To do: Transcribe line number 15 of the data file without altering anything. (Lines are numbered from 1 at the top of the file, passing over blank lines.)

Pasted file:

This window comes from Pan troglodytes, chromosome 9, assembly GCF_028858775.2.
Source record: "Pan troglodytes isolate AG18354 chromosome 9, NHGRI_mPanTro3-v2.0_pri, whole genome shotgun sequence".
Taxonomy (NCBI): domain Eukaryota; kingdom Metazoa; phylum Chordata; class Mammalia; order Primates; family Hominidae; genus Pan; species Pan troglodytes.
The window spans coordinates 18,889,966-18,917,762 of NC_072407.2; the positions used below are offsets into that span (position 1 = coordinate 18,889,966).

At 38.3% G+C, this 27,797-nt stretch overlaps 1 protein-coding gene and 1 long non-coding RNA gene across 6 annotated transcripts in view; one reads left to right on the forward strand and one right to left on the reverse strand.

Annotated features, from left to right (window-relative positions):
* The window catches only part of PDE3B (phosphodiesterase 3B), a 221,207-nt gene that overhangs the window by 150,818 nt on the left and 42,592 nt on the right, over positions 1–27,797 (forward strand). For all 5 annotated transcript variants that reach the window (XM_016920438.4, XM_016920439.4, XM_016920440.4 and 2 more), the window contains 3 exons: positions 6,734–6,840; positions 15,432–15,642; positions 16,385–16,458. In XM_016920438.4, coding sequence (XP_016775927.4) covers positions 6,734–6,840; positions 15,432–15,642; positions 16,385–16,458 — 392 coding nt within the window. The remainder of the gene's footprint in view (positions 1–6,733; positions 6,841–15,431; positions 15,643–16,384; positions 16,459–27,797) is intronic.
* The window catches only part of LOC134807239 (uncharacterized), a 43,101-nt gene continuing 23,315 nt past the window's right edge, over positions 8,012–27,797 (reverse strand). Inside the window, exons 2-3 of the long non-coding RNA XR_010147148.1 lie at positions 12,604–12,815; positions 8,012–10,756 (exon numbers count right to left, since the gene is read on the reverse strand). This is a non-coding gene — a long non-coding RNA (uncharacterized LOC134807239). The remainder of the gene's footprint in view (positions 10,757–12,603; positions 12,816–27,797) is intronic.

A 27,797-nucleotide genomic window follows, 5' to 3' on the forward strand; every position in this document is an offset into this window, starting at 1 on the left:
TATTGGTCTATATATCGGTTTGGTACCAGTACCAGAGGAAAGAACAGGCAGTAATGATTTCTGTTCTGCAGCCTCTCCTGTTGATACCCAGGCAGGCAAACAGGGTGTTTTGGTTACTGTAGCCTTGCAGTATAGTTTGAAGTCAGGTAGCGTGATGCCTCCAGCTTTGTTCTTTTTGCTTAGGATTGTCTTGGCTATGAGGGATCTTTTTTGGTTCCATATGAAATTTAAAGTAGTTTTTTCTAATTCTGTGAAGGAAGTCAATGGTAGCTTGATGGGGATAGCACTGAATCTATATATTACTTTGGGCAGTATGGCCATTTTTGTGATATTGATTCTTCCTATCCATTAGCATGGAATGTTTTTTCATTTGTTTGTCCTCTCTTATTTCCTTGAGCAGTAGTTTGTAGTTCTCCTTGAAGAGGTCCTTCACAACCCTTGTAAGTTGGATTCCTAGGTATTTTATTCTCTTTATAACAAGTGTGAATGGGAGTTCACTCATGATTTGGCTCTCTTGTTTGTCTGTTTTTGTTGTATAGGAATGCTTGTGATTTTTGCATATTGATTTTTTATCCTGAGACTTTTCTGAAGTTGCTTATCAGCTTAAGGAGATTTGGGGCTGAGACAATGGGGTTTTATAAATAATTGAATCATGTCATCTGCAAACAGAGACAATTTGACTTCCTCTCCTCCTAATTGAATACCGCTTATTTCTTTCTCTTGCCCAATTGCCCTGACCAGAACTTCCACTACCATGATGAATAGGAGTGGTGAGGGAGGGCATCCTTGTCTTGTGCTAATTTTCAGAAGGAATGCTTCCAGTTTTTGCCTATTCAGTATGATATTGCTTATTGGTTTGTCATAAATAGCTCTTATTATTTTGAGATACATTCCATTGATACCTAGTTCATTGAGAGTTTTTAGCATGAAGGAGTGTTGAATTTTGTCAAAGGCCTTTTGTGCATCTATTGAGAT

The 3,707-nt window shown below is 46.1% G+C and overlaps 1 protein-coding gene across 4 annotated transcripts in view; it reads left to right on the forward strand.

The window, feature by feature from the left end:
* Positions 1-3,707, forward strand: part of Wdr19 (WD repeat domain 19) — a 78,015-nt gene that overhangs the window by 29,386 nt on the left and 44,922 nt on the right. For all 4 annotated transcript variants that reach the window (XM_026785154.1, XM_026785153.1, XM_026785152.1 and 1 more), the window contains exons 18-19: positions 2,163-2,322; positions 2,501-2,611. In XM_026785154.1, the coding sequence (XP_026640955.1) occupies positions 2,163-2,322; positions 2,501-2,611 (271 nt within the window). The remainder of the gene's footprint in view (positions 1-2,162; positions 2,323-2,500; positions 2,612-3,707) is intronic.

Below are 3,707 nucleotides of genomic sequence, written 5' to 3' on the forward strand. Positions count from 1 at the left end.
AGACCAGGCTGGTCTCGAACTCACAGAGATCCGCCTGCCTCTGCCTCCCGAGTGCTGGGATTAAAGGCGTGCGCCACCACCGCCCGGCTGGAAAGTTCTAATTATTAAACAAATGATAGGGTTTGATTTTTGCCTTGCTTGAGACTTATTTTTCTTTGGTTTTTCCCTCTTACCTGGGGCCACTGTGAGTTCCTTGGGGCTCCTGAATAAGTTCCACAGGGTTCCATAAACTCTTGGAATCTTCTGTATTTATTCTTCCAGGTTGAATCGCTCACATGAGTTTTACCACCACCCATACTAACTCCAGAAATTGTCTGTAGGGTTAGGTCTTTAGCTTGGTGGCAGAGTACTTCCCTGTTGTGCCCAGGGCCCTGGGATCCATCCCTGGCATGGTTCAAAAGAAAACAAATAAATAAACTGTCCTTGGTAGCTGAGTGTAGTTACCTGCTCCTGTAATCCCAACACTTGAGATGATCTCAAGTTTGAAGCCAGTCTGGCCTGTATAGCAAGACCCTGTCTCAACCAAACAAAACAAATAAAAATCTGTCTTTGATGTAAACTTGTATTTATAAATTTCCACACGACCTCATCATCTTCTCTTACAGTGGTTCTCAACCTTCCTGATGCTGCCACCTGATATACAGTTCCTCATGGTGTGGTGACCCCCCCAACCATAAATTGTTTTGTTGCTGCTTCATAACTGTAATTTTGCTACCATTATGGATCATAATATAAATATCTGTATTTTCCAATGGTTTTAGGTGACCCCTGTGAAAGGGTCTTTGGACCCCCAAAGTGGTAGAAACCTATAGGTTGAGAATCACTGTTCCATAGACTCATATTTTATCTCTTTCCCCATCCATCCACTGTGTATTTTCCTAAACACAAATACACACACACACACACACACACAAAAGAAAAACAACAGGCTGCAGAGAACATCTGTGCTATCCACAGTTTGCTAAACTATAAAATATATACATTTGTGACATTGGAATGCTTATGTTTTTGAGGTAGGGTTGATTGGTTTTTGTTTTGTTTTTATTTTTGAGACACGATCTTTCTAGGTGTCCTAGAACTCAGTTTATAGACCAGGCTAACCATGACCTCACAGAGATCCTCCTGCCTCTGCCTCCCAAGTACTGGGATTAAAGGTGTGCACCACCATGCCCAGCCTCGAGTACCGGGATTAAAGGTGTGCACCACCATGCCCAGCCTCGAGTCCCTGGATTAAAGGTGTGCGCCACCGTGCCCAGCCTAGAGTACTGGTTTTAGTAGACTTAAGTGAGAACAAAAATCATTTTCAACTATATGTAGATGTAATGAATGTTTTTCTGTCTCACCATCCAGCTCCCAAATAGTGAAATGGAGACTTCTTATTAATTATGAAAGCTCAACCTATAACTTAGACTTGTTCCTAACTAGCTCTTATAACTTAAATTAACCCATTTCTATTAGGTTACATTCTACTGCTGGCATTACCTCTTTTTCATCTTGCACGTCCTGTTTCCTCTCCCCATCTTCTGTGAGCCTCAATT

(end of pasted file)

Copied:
AGACCAGGCTGGTCTCGAACTCACAGAGATCCGCCTGCCTCTGCCTCCCGAGTGCTGGGATTAAAGGCGTGCGCCACCACCGCCCGGCTGGAAAGTTCTAATTATTAAACAAATGATAGGGTTTGATTTTTGCCTTGCTTGAGACTTATTTTTCTTTGGTTTTTCCCTCTTACCTGGGGCCACTGTGAGTTCCTTGGGGCTCCTGAATAAGTTCCACAGGGTTCCATAAACTCTTGGAATCTTCTGTATTTATTCTTCCAGGTTGAATCGCTCACATGAGTTTTACCACCACCCATACTAACTCCAGAAATTGTCTGTAGGGTTAGGTCTTTAGCTTGGTGGCAGAGTACTTCCCTGTTGTGCCCAGGGCCCTGGGATCCATCCCTGGCATGGTTCAAAAGAAAACAAATAAATAAACTGTCCTTGGTAGCTGAGTGTAGTTACCTGCTCCTGTAATCCCAACACTTGAGATGATCTCAAGTTTGAAGCCAGTCTGGCCTGTATAGCAAGACCCTGTCTCAACCAAACAAAACAAATAAAAATCTGTCTTTGATGTAAACTTGTATTTATAAATTTCCACACGACCTCATCATCTTCTCTTACAGTGGTTCTCAACCTTCCTGATGCTGCCACCTGATATACAGTTCCTCATGGTGTGGTGACCCCCCCAACCATAAATTGTTTTGTTGCTGCTTCATAACTGTAATTTTGCTACCATTATGGATCATAATATAAATATCTGTATTTTCCAATGGTTTTAGGTGACCCCTGTGAAAGGGTCTTTGGACCCCCAAAGTGGTAGAAACCTATAGGTTGAGAATCACTGTTCCATAGACTCATATTTTATCTCTTTCCCCATCCATCCACTGTGTATTTTCCTAAACACAAATACACACACACACACACACACACAAAAGAAAAACAACAGGCTGCAGAGAACATCTGTGCTATCCACAGTTTGCTAAACTATAAAATATATACATTTGTGACATTGGAATGCTTATGTTTTTGAGGTAGGGTTGATTGGTTTTTGTTTTGTTTTTATTTTTGAGACACGATCTTTCTAGGTGTCCTAGAACTCAGTTTATAGACCAGGCTAACCATGACCTCACAGAGATCCTCCTGCCTCTGCCTCCCAAGTACTGGGATTAAAGGTGTGCACCACCATGCCCAGCCTCGAGTACCGGGATTAAAGGTGTGCACCACCATGCCCAGCCTCGAGTCCCTGGATTAAAGGTGTGCGCCACCGTGCCCAGCCTAGAGTACTGGTTTTAGTAGACTTAAGTGAGAACAAAAATCATTTTCAACTATATGTAGATGTAATGAATGTTTTTCTGTCTCACCATCCAGCTCCCAAATAGTGAAATGGAGACTTCTTATTAATTATGAAAGCTCAACCTATAACTTAGACTTGTTCCTAACTAGCTCTTATAACTTAAATTAACCCATTTCTATTAGGTTACATTCTACTGCTGGCATTACCTCTTTTTCATCTTGCACGTCCTGTTTCCTCTCCCCATCTTCTGTGAGCCTCAATT